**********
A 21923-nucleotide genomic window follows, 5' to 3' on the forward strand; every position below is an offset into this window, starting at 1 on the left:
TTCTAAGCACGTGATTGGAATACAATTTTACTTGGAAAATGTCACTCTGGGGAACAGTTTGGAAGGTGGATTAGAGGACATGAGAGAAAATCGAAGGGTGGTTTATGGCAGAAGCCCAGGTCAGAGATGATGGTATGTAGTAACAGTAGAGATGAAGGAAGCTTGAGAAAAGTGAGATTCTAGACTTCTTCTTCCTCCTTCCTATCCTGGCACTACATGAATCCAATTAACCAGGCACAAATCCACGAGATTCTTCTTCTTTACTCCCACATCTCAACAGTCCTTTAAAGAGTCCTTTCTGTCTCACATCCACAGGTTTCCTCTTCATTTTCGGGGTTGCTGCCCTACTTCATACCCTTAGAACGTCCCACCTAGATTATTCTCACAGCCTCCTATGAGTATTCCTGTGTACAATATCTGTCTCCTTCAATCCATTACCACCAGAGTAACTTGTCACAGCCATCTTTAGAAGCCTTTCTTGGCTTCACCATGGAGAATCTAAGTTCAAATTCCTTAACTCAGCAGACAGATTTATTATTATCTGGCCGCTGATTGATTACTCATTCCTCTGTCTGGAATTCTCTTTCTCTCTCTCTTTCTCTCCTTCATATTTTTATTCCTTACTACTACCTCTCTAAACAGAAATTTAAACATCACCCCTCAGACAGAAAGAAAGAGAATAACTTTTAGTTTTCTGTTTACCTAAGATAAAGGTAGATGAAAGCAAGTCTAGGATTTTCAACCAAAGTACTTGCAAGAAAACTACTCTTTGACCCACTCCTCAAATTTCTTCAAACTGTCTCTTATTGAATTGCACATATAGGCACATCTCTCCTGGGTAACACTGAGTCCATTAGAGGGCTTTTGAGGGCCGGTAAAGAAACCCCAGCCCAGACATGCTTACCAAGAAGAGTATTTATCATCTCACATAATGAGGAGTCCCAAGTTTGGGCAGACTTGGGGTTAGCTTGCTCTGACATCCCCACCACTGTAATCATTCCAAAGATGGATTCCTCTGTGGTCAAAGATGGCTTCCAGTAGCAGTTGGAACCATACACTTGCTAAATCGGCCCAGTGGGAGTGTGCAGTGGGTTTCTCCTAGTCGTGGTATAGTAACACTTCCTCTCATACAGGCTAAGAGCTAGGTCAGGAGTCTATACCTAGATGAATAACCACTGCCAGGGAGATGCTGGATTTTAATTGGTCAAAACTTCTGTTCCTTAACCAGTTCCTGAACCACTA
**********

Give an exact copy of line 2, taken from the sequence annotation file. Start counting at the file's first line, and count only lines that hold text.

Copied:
TTCTAAGCACGTGATTGGAATACAATTTTACTTGGAAAATGTCACTCTGGGGAACAGTTTGGAAGGTGGATTAGAGGACATGAGAGAAAATCGAAGGGTGGTTTATGGCAGAAGCCCAGGTCAGAGATGATGGTATGTAGTAACAGTAGAGATGAAGGAAGCTTGAGAAAAGTGAGATTCTAGACTTCTTCTTCCTCCTTCCTATCCTGGCACTACATGAATCCAATTAACCAGGCACAAATCCACGAGATTCTTCTTCTTTACTCCCACATCTCAACAGTCCTTTAAAGAGTCCTTTCTGTCTCACATCCACAGGTTTCCTCTTCATTTTCGGGGTTGCTGCCCTACTTCATACCCTTAGAACGTCCCACCTAGATTATTCTCACAGCCTCCTATGAGTATTCCTGTGTACAATATCTGTCTCCTTCAATCCATTACCACCAGAGTAACTTGTCACAGCCATCTTTAGAAGCCTTTCTTGGCTTCACCATGGAGAATCTAAGTTCAAATTCCTTAACTCAGCAGACAGATTTATTATTATCTGGCCGCTGATTGATTACTCATTCCTCTGTCTGGAATTCTCTTTCTCTCTCTCTTTCTCTCCTTCATATTTTTATTCCTTACTACTACCTCTCTAAACAGAAATTTAAACATCACCCCTCAGACAGAAAGAAAGAGAATAACTTTTAGTTTTCTGTTTACCTAAGATAAAGGTAGATGAAAGCAAGTCTAGGATTTTCAACCAAAGTACTTGCAAGAAAACTACTCTTTGACCCACTCCTCAAATTTCTTCAAACTGTCTCTTATTGAATTGCACATATAGGCACATCTCTCCTGGGTAACACTGAGTCCATTAGAGGGCTTTTGAGGGCCGGTAAAGAAACCCCAGCCCAGACATGCTTACCAAGAAGAGTATTTATCATCTCACATAATGAGGAGTCCCAAGTTTGGGCAGACTTGGGGTTAGCTTGCTCTGACATCCCCACCACTGTAATCATTCCAAAGATGGATTCCTCTGTGGTCAAAGATGGCTTCCAGTAGCAGTTGGAACCATACACTTGCTAAATCGGCCCAGTGGGAGTGTGCAGTGGGTTTCTCCTAGTCGTGGTATAGTAACACTTCCTCTCATACAGGCTAAGAGCTAGGTCAGGAGTCTATACCTAGATGAATAACCACTGCCAGGGAGATGCTGGATTTTAATTGGTCAAAACTTCTGTTCCTTAACCAGTTCCTGAACCACTA